Album review

Various : Switches
Audiobulb Records

Various : SwitchesMusical experimentation is a dodgy territory to stray on to sometimes. Unless the end result has some positive point, the whole thing can quite easily end up sounding like it was made by a bunch of kids set free in a kitchen - and before you say anything, if as an artiste, this is your concept, you really ought to get out more because there is a big difference between what is music and creation, and just random noise.
    So what is this latest sampler from Audiobulb - creation or noise? Well, it is the incarnation of the label's philosophy centred on "embracing uncertainty, flexibility and creative risk taking." If that sounds more than a little pretentious, don't you think it is a better way of approaching art than 'maximising profitability through creative control of commercially viable product'? You can't dance to these 14 'soundscapes' (a cliché, but it works). I doubt if any of the contributors will shift many units. You certainly won't hear them on commercial radio. But what you can do is listen and allow your thoughts to wander in and out of the worlds they suggest. True this is not for everyone - many people are not comfortable with their own thoughts - but for those that do allow themselves the pleasure of drifting in time and space, in short, this album works a treat.

By and large the tracks are instrumental, the occasional human voice being a carefully selected sampled sound rather than anything bespoke to the piece. Organic instruments mix harmoniously with the predominant electronics. Beats come and go, mirroring the peaks and troughs of the beloved sine wave. The mood swings between the positive and the positively dark, but all the while the unexpected lurks. Not that there are any sudden volleys of sound to break the low-key feel, but as with most experimental efforts, you never really know what you've got until it has passed. For this reason, a feeling of slight tension exists within the album, not enough to destroy the more relaxing, alpha-wave moments, but it lurks nonetheless.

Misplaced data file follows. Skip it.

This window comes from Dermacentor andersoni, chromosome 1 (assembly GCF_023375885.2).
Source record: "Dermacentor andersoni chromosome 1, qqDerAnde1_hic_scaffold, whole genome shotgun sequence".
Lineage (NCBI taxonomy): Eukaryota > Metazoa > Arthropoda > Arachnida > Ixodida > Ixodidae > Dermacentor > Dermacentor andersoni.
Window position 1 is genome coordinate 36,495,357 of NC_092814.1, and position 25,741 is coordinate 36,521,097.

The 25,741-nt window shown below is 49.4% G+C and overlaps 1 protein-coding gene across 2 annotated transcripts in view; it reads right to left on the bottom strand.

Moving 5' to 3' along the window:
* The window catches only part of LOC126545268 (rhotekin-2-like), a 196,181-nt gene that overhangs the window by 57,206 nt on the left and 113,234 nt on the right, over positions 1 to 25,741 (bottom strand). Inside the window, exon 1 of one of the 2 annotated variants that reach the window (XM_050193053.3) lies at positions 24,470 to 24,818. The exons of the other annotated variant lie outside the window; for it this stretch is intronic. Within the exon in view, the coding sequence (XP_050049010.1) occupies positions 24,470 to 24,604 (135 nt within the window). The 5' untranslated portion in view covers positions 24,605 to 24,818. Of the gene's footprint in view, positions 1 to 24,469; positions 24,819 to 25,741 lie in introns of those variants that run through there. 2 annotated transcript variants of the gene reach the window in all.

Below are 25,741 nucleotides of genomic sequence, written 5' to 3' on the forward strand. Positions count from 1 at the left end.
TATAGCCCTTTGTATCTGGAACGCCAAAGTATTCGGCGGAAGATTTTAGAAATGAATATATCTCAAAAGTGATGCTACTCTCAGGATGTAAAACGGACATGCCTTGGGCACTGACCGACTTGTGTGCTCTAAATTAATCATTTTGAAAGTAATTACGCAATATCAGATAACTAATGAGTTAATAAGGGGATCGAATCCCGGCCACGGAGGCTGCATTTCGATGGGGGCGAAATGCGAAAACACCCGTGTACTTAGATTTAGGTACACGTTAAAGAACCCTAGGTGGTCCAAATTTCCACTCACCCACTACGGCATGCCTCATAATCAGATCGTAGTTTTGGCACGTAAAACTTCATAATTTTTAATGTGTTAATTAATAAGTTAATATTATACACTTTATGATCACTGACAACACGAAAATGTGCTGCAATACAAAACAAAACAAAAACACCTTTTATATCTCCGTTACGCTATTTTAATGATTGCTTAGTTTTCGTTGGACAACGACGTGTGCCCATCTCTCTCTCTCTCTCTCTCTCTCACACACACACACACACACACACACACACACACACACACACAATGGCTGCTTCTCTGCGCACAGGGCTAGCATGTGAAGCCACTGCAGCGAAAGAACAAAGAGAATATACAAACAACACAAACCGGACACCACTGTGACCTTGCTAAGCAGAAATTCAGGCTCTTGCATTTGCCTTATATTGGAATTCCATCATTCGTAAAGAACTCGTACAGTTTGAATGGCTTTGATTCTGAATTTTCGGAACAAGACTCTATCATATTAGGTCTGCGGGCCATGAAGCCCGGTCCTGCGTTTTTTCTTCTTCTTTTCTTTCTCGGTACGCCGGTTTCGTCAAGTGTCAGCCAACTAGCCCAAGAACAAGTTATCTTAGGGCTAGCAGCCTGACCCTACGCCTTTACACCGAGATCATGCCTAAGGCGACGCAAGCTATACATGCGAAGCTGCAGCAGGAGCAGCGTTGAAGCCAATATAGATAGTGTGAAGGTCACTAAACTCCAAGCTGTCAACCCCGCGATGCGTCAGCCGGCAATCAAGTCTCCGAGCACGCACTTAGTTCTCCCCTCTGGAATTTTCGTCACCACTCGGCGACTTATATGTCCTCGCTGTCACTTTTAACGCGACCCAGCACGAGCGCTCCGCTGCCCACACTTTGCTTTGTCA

There are hints of Aphex Twin, Boards Of Canada, Autechre - you know the kind of territory - at the most easily digestible points. But then there are strange and beautiful moments too. Stripped down, minimalist sounds vie with dislocated voices, while riveting silences create something from nothing. A less discerning listener might argue that it never really gets going, but that misses the point. It's another cliché, but less is more sometimes. And this album has next to nothing at certain points. Can you handle that?

It's up to you how you deal with this sort music of course. You could just as easily reject it as pointless electronic bimbling as cite it as a work of art. Whatever you do, it seems Audiobulb have worked hard to locate some of the more esoteric creative talents out there, and they must be applauded for their bravery in putting this stuff out.

:: Tom Alford

Go to top of page
Latest articles

Alone in the dark: Buffy The Vampire Slayer bows out in style with the Season Seven DVD Collection.

Johnny Knoxville plays him in the movie Grand Theft Parsons, but counterculture speaks to the man himself: Phil Kaufman interviewed.